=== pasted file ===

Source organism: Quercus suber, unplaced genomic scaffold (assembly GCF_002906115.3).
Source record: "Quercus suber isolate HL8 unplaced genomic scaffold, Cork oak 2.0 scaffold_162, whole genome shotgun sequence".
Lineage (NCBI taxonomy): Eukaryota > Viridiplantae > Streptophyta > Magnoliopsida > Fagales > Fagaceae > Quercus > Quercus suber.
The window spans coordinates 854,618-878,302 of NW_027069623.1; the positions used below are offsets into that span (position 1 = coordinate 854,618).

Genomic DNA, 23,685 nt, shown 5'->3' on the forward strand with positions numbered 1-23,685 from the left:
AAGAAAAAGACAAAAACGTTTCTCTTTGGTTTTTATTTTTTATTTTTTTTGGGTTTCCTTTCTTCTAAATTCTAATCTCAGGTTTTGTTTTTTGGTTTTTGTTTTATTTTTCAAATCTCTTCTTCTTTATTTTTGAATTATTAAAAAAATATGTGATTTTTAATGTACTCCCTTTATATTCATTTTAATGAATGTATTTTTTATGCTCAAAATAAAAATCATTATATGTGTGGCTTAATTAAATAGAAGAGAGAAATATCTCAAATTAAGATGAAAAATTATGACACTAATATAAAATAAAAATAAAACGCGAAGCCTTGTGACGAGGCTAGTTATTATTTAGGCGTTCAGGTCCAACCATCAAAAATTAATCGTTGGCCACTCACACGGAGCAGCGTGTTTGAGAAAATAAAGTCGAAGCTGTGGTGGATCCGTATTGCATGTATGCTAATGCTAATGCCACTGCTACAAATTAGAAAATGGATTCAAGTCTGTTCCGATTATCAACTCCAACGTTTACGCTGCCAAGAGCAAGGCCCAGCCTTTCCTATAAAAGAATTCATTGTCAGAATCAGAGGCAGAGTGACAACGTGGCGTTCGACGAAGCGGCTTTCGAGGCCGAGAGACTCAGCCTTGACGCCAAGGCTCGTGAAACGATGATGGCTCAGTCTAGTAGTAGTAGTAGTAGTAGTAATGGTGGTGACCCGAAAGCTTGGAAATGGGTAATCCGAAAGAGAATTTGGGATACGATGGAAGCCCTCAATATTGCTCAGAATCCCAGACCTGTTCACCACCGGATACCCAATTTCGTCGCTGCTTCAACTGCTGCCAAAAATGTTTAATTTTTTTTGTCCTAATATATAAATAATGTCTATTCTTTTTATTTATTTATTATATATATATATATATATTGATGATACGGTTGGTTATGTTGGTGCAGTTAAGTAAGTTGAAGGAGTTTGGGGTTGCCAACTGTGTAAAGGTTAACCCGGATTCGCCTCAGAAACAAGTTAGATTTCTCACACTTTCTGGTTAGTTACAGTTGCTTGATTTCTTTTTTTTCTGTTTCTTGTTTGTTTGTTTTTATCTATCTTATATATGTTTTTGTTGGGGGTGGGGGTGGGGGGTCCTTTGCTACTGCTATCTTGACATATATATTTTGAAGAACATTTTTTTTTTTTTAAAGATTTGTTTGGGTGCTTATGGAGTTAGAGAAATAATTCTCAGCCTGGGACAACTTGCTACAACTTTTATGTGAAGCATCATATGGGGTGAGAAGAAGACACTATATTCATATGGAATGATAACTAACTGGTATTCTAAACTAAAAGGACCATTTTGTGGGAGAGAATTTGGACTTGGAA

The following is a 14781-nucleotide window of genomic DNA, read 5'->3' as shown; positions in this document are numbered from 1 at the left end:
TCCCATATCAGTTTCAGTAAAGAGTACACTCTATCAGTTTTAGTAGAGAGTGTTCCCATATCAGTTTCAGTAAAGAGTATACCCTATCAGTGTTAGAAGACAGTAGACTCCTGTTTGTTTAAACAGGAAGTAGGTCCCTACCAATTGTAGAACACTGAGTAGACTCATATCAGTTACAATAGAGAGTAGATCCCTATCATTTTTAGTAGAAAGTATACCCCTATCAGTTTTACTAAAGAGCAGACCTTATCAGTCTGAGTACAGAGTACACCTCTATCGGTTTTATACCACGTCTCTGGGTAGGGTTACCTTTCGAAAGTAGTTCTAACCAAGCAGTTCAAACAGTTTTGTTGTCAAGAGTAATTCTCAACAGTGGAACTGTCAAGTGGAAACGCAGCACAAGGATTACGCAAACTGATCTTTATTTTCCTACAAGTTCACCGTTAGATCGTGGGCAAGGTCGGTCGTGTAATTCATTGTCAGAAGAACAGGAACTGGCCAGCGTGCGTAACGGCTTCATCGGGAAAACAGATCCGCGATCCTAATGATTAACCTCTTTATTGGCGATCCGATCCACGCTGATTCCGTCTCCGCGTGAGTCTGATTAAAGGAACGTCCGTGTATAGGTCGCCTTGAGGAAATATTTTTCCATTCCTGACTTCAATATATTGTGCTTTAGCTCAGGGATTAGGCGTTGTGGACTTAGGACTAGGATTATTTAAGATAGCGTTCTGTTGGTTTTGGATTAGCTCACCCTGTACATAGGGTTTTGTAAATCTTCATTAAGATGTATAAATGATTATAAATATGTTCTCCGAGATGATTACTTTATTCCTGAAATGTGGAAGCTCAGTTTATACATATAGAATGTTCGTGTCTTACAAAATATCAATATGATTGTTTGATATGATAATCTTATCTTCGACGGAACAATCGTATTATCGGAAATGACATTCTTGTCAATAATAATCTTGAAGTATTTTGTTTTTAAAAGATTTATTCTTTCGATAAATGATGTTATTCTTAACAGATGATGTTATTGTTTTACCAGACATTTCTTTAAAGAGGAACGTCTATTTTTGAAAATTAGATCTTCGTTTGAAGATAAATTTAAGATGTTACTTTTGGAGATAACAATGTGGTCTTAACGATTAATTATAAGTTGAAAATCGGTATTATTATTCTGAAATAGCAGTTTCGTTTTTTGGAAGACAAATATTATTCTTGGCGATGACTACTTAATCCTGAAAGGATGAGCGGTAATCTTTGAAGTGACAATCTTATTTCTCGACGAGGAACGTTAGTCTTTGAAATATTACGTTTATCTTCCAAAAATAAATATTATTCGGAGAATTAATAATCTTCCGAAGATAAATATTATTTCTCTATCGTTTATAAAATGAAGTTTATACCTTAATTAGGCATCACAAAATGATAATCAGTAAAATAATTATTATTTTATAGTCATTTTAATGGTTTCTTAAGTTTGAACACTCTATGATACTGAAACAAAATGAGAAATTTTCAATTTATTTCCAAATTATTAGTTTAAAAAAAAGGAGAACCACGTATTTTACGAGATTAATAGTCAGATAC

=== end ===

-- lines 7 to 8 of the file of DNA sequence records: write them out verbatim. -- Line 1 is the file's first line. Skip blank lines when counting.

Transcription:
The following is a 14781-nucleotide window of genomic DNA, read 5'->3' as shown; positions in this document are numbered from 1 at the left end:
TCCCATATCAGTTTCAGTAAAGAGTACACTCTATCAGTTTTAGTAGAGAGTGTTCCCATATCAGTTTCAGTAAAGAGTATACCCTATCAGTGTTAGAAGACAGTAGACTCCTGTTTGTTTAAACAGGAAGTAGGTCCCTACCAATTGTAGAACACTGAGTAGACTCATATCAGTTACAATAGAGAGTAGATCCCTATCATTTTTAGTAGAAAGTATACCCCTATCAGTTTTACTAAAGAGCAGACCTTATCAGTCTGAGTACAGAGTACACCTCTATCGGTTTTATACCACGTCTCTGGGTAGGGTTACCTTTCGAAAGTAGTTCTAACCAAGCAGTTCAAACAGTTTTGTTGTCAAGAGTAATTCTCAACAGTGGAACTGTCAAGTGGAAACGCAGCACAAGGATTACGCAAACTGATCTTTATTTTCCTACAAGTTCACCGTTAGATCGTGGGCAAGGTCGGTCGTGTAATTCATTGTCAGAAGAACAGGAACTGGCCAGCGTGCGTAACGGCTTCATCGGGAAAACAGATCCGCGATCCTAATGATTAACCTCTTTATTGGCGATCCGATCCACGCTGATTCCGTCTCCGCGTGAGTCTGATTAAAGGAACGTCCGTGTATAGGTCGCCTTGAGGAAATATTTTTCCATTCCTGACTTCAATATATTGTGCTTTAGCTCAGGGATTAGGCGTTGTGGACTTAGGACTAGGATTATTTAAGATAGCGTTCTGTTGGTTTTGGATTAGCTCACCCTGTACATAGGGTTTTGTAAATCTTCATTAAGATGTATAAATGATTATAAATATGTTCTCCGAGATGATTACTTTATTCCTGAAATGTGGAAGCTCAGTTTATACATATAGAATGTTCGTGTCTTACAAAATATCAATATGATTGTTTGATATGATAATCTTATCTTCGACGGAACAATCGTATTATCGGAAATGACATTCTTGTCAATAATAATCTTGAAGTATTTTGTTTTTAAAAGATTTATTCTTTCGATAAATGATGTTATTCTTAACAGATGATGTTATTGTTTTACCAGACATTTCTTTAAAGAGGAACGTCTATTTTTGAAAATTAGATCTTCGTTTGAAGATAAATTTAAGATGTTACTTTTGGAGATAACAATGTGGTCTTAACGATTAATTATAAGTTGAAAATCGGTATTATTATTCTGAAATAGCAGTTTCGTTTTTTGGAAGACAAATATTATTCTTGGCGATGACTACTTAATCCTGAAAGGATGAGCGGTAATCTTTGAAGTGACAATCTTATTTCTCGACGAGGAACGTTAGTCTTTGAAATATTACGTTTATCTTCCAAAAATAAATATTATTCGGAGAATTAATAATCTTCCGAAGATAAATATTATTTCTCTATCGTTTATAAAATGAAGTTTATACCTTAATTAGGCATCACAAAATGATAATCAGTAAAATAATTATTATTTTATAGTCATTTTAATGGTTTCTTAAGTTTGAACACTCTATGATACTGAAACAAAATGAGAAATTTTCAATTTATTTCCAAATTATTAGTTTAAAAAAAAGGAGAACCACGTATTTTACGAGATTAATAGTCAGATAC